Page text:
Richard Greene

Bipartisan strategy would be a good move for Democrats

Hillary Clinton discussed her presidential election loss April 6 at the Women in the World Summit in New York.
Hillary Clinton discussed her presidential election loss April 6 at the Women in the World Summit in New York. AP

In the past couple of weeks, we’ve seen what could be a small crack in the solidarity of congressional Democrats to oppose anything and everything President Donald Trump wants to accomplish.

Bipartisan support came quickly after Trump destroyed some of Syrian dictator Bashar Assad’s ability to use weapons of mass destruction to kill his country’s people.

Apparently, there was realization on the left that a strong commander-in-chief in the White House was a welcome change from the half-measures of his predecessor.

Then came the support of three Senate Democrats for the newest member of the Supreme Court. While Neil Gorsuch deserved unanimous confirmation, there were at least these few, all from states Trump carried in November, who did the right thing.

Trump is on schedule to produce a list of achievements in his first 100 days that he can point to as doing what he said he would do that got him elected.

Resistance will continue, but perhaps with less fervor to just blindly oppose everything and pursue dead-end initiatives to somehow remove him from the job he won with those promises.

There’s also a seemingly growing realization among leaders of the party out of power that they can’t keep doing what they’ve been doing if they expect to regain relevancy in governing the nation.

Others, however, seem to be in denial.

Hillary Clinton has returned to the national stage with her explanation of why she lost the election. It was the fault, she says, of Russia, misogyny, FBI Director James Comey and WikiLeaks.

Note that she accepts no responsibility for being who she is. What about being not trustworthy or likable — essential values that must be embodied in someone among the Democrats, but who?

Then along comes former Vice President Joe Biden, who says Hillary lost because she never knew why she was running and failed to connect with middle-class voters.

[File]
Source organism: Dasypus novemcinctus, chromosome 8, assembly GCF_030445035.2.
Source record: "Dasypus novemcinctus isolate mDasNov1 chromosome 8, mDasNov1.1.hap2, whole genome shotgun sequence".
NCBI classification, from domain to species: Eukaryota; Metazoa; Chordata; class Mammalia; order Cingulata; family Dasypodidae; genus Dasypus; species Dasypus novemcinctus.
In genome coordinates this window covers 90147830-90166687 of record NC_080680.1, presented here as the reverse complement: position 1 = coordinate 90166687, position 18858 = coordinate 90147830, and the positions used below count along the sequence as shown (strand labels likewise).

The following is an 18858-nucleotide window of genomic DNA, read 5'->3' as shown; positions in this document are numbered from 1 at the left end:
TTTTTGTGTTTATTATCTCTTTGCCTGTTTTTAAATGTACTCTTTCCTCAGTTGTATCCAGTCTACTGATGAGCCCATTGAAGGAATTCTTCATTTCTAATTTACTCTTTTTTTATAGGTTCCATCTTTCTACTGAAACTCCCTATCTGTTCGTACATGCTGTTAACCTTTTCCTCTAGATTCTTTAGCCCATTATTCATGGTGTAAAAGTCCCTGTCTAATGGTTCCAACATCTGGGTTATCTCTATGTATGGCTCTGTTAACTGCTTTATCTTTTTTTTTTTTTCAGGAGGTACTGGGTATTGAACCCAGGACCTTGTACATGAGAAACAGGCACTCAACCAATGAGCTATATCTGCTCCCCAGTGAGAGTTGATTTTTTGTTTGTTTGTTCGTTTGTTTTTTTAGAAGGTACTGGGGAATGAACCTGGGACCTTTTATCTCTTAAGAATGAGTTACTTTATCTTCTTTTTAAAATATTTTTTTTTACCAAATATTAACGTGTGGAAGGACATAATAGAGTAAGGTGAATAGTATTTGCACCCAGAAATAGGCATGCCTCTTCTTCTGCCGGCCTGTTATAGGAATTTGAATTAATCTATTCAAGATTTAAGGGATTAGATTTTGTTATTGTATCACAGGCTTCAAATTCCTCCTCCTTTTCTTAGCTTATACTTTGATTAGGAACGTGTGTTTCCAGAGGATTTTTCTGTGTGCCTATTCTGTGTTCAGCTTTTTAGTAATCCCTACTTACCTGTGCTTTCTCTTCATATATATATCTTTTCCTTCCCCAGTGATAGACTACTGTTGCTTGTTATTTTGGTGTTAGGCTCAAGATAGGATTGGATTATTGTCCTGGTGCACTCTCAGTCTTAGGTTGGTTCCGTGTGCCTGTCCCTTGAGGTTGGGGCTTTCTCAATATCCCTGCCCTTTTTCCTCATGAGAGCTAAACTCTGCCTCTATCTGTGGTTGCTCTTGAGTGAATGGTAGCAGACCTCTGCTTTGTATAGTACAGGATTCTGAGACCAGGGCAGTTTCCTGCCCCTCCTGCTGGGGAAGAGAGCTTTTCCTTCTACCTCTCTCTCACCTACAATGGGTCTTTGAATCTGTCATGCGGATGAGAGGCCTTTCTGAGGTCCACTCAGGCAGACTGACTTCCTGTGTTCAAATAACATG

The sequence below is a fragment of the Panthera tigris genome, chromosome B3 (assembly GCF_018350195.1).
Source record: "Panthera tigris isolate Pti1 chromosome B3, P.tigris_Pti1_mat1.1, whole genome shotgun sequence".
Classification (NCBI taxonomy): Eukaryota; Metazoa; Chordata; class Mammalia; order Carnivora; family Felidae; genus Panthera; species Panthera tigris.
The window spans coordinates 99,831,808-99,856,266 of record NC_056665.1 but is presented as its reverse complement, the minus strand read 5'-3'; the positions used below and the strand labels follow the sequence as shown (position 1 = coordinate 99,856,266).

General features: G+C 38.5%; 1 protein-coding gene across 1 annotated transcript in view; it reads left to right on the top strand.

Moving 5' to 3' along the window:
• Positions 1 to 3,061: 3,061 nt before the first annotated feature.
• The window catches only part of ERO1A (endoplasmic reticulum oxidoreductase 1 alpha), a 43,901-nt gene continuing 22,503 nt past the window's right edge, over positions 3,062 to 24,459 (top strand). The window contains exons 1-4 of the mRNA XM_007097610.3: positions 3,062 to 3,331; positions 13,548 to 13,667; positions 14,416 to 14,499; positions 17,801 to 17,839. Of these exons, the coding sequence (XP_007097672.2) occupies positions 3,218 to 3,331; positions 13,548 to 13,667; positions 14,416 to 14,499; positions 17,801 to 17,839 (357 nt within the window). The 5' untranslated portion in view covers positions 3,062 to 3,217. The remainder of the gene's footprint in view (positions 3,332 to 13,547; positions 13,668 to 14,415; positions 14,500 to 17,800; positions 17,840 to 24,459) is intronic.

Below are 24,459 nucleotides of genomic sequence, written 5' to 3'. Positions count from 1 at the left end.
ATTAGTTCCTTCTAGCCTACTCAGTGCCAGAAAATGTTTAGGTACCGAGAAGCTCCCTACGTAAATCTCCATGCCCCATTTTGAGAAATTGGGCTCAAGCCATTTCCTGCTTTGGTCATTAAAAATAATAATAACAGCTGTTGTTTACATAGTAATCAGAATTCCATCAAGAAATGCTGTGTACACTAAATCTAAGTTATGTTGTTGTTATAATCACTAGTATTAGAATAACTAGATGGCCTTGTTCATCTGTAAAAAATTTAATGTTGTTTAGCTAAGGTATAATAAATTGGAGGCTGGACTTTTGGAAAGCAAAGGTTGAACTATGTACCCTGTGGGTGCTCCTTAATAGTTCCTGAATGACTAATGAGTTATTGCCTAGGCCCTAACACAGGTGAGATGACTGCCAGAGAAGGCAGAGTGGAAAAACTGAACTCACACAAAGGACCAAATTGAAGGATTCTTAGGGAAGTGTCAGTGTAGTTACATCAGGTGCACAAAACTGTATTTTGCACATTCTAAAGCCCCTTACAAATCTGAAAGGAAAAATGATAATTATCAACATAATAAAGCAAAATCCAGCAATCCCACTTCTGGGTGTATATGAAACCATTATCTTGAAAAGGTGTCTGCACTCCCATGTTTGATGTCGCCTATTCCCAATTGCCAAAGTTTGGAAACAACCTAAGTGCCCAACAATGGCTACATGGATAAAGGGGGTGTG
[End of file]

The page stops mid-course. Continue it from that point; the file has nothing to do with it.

He obviously believes he could have done that and would have beaten Trump.

So, are these two people thinking of 2020? If not either of them, then where will they find a viable alternative?

Reports out of the Midwest Political Science Association convention concluded that Democrats have no bench.

Among these events, Obama’s National Security Advisor Susan Rice resurfaced and reminded the country that her party simply will not hold her responsible for compulsive falsehoods whenever she moves into the media spotlight.

The Washington Times editor-at-large David Keene stated the reality succinctly, “The woman who has been blamed with some accuracy for more fiascos than most can count is still with us.”

The continued pursuit of non-existent evidence that the Russians hacked the last election has become more of an albatross around the necks of the dogged conspiracy theorists and no help whatsoever to Democrats anywhere.

Meanwhile, a foreign policy focused on our national security is emerging, the Supreme Court is back at full strength, tax cuts are on the agenda, border security is taking shape and Trump is undaunted by the national media’s negative portrayal of his leadership.

A change of direction to work with Trump and his party’s control in Congress would seem to be a good strategic move for Democrats. The question remains as to whether they are prepared to cooperate, even a little.

The message is clear: Get on board or get accustomed to liberal resistance disappearing in the rearview mirror of history’s journey to a safer world and to relief from the federal government’s dominating role in the lives of free Americans.

Richard Greene is a former Arlington mayor and served as an appointee of President George W. Bush as regional administrator for the Environmental Protection Agency.

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